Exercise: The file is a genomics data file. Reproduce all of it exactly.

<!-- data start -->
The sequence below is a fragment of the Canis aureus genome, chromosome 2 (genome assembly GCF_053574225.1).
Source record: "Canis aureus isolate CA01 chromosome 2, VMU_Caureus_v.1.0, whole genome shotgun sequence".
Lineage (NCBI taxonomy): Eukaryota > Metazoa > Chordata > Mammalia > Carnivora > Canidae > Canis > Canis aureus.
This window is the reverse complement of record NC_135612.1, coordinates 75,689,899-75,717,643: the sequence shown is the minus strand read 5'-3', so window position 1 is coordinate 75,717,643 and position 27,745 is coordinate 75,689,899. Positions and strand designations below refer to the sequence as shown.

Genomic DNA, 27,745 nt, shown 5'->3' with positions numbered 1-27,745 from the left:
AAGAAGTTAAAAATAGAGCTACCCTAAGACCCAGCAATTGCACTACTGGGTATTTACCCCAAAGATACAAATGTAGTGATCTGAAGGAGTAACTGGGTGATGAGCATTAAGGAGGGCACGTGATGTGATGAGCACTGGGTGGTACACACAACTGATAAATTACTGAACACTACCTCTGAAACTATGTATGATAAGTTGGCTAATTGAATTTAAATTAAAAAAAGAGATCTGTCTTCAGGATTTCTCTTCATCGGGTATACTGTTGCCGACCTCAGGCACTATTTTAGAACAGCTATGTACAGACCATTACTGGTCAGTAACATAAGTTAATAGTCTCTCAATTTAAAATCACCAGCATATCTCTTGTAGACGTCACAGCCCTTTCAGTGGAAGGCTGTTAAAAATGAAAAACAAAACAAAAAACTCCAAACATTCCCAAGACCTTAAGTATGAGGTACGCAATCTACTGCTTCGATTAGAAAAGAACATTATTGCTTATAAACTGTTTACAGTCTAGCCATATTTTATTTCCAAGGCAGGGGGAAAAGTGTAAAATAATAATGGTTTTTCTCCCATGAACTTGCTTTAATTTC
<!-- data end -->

The sequence below is a fragment of the Canis aureus genome, chromosome 2 (genome assembly GCF_053574225.1).
Source record: "Canis aureus isolate CA01 chromosome 2, VMU_Caureus_v.1.0, whole genome shotgun sequence".
Lineage (NCBI taxonomy): Eukaryota > Metazoa > Chordata > Mammalia > Carnivora > Canidae > Canis > Canis aureus.
This window is the reverse complement of record NC_135612.1, coordinates 75,689,899-75,717,643: the sequence shown is the minus strand read 5'-3', so window position 1 is coordinate 75,717,643 and position 27,745 is coordinate 75,689,899. Positions and strand designations below refer to the sequence as shown.

Genomic DNA, 27,745 nt, shown 5'->3' with positions numbered 1-27,745 from the left:
AAGAAGTTAAAAATAGAGCTACCCTAAGACCCAGCAATTGCACTACTGGGTATTTACCCCAAAGATACAAATGTAGTGATCTGAAGGAGTAACTGGGTGATGAGCATTAAGGAGGGCACGTGATGTGATGAGCACTGGGTGGTACACACAACTGATAAATTACTGAACACTACCTCTGAAACTATGTATGATAAGTTGGCTAATTGAATTTAAATTAAAAAAAGAGATCTGTCTTCAGGATTTCTCTTCATCGGGTATACTGTTGCCGACCTCAGGCACTATTTTAGAACAGCTATGTACAGACCATTACTGGTCAGTAACATAAGTTAATAGTCTCTCAATTTAAAATCACCAGCATATCTCTTGTAGACGTCACAGCCCTTTCAGTGGAAGGCTGTTAAAAATGAAAAACAAAACAAAAAACTCCAAACATTCCCAAGACCTTAAGTATGAGGTACGCAATCTACTGCTTCGATTAGAAAAGAACATTATTGCTTATAAACTGTTTACAGTCTAGCCATATTTTATTTCCAAGGCAGGGGGAAAAGTGTAAAATAATAATGGTTTTTCTCCCATGAACTTGCTTTAATTTC